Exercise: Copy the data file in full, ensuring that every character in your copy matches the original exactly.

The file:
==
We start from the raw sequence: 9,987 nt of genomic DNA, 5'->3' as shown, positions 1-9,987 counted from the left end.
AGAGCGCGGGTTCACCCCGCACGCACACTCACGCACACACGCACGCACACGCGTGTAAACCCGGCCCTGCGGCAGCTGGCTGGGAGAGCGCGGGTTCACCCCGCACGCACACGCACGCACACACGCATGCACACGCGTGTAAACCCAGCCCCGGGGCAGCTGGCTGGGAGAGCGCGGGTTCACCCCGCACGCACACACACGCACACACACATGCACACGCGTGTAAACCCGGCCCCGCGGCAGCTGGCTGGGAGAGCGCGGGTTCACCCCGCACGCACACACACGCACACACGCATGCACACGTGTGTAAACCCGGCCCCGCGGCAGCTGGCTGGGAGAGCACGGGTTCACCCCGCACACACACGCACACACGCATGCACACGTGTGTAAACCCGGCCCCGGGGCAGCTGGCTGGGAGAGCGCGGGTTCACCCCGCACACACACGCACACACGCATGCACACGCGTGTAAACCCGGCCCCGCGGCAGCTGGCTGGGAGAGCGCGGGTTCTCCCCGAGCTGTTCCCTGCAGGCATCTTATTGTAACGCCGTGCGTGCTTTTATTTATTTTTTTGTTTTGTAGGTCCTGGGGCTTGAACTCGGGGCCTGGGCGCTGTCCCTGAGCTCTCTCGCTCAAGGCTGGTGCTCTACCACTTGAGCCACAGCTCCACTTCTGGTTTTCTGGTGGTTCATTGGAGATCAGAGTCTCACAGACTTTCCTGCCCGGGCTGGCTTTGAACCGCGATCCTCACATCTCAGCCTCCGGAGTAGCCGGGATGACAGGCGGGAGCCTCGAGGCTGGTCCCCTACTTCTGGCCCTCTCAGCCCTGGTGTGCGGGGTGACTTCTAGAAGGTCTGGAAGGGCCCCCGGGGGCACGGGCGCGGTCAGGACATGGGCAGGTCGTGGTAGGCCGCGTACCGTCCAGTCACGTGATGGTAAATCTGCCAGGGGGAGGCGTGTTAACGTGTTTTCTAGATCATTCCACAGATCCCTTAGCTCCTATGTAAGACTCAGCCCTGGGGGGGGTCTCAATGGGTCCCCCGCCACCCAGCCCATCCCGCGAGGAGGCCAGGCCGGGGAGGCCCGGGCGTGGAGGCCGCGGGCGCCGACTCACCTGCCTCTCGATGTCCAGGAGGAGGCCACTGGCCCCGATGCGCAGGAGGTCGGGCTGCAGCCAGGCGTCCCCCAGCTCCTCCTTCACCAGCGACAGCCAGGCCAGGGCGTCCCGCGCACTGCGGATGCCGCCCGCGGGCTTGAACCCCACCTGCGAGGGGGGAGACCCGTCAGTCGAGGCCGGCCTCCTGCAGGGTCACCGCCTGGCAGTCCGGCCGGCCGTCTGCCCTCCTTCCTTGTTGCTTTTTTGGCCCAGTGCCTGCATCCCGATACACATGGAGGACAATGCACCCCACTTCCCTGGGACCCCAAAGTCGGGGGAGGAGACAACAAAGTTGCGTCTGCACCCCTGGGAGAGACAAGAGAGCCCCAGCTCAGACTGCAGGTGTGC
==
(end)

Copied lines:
We start from the raw sequence: 9,987 nt of genomic DNA, 5'->3' as shown, positions 1-9,987 counted from the left end.
AGAGCGCGGGTTCACCCCGCACGCACACTCACGCACACACGCACGCACACGCGTGTAAACCCGGCCCTGCGGCAGCTGGCTGGGAGAGCGCGGGTTCACCCCGCACGCACACGCACGCACACACGCATGCACACGCGTGTAAACCCAGCCCCGGGGCAGCTGGCTGGGAGAGCGCGGGTTCACCCCGCACGCACACACACGCACACACACATGCACACGCGTGTAAACCCGGCCCCGCGGCAGCTGGCTGGGAGAGCGCGGGTTCACCCCGCACGCACACACACGCACACACGCATGCACACGTGTGTAAACCCGGCCCCGCGGCAGCTGGCTGGGAGAGCACGGGTTCACCCCGCACACACACGCACACACGCATGCACACGTGTGTAAACCCGGCCCCGGGGCAGCTGGCTGGGAGAGCGCGGGTTCACCCCGCACACACACGCACACACGCATGCACACGCGTGTAAACCCGGCCCCGCGGCAGCTGGCTGGGAGAGCGCGGGTTCTCCCCGAGCTGTTCCCTGCAGGCATCTTATTGTAACGCCGTGCGTGCTTTTATTTATTTTTTTGTTTTGTAGGTCCTGGGGCTTGAACTCGGGGCCTGGGCGCTGTCCCTGAGCTCTCTCGCTCAAGGCTGGTGCTCTACCACTTGAGCCACAGCTCCACTTCTGGTTTTCTGGTGGTTCATTGGAGATCAGAGTCTCACAGACTTTCCTGCCCGGGCTGGCTTTGAACCGCGATCCTCACATCTCAGCCTCCGGAGTAGCCGGGATGACAGGCGGGAGCCTCGAGGCTGGTCCCCTACTTCTGGCCCTCTCAGCCCTGGTGTGCGGGGTGACTTCTAGAAGGTCTGGAAGGGCCCCCGGGGGCACGGGCGCGGTCAGGACATGGGCAGGTCGTGGTAGGCCGCGTACCGTCCAGTCACGTGATGGTAAATCTGCCAGGGGGAGGCGTGTTAACGTGTTTTCTAGATCATTCCACAGATCCCTTAGCTCCTATGTAAGACTCAGCCCTGGGGGGGGTCTCAATGGGTCCCCCGCCACCCAGCCCATCCCGCGAGGAGGCCAGGCCGGGGAGGCCCGGGCGTGGAGGCCGCGGGCGCCGACTCACCTGCCTCTCGATGTCCAGGAGGAGGCCACTGGCCCCGATGCGCAGGAGGTCGGGCTGCAGCCAGGCGTCCCCCAGCTCCTCCTTCACCAGCGACAGCCAGGCCAGGGCGTCCCGCGCACTGCGGATGCCGCCCGCGGGCTTGAACCCCACCTGCGAGGGGGGAGACCCGTCAGTCGAGGCCGGCCTCCTGCAGGGTCACCGCCTGGCAGTCCGGCCGGCCGTCTGCCCTCCTTCCTTGTTGCTTTTTTGGCCCAGTGCCTGCATCCCGATACACATGGAGGACAATGCACCCCACTTCCCTGGGACCCCAAAGTCGGGGGAGGAGACAACAAAGTTGCGTCTGCACCCCTGGGAGAGACAAGAGAGCCCCAGCTCAGACTGCAGGTGTGC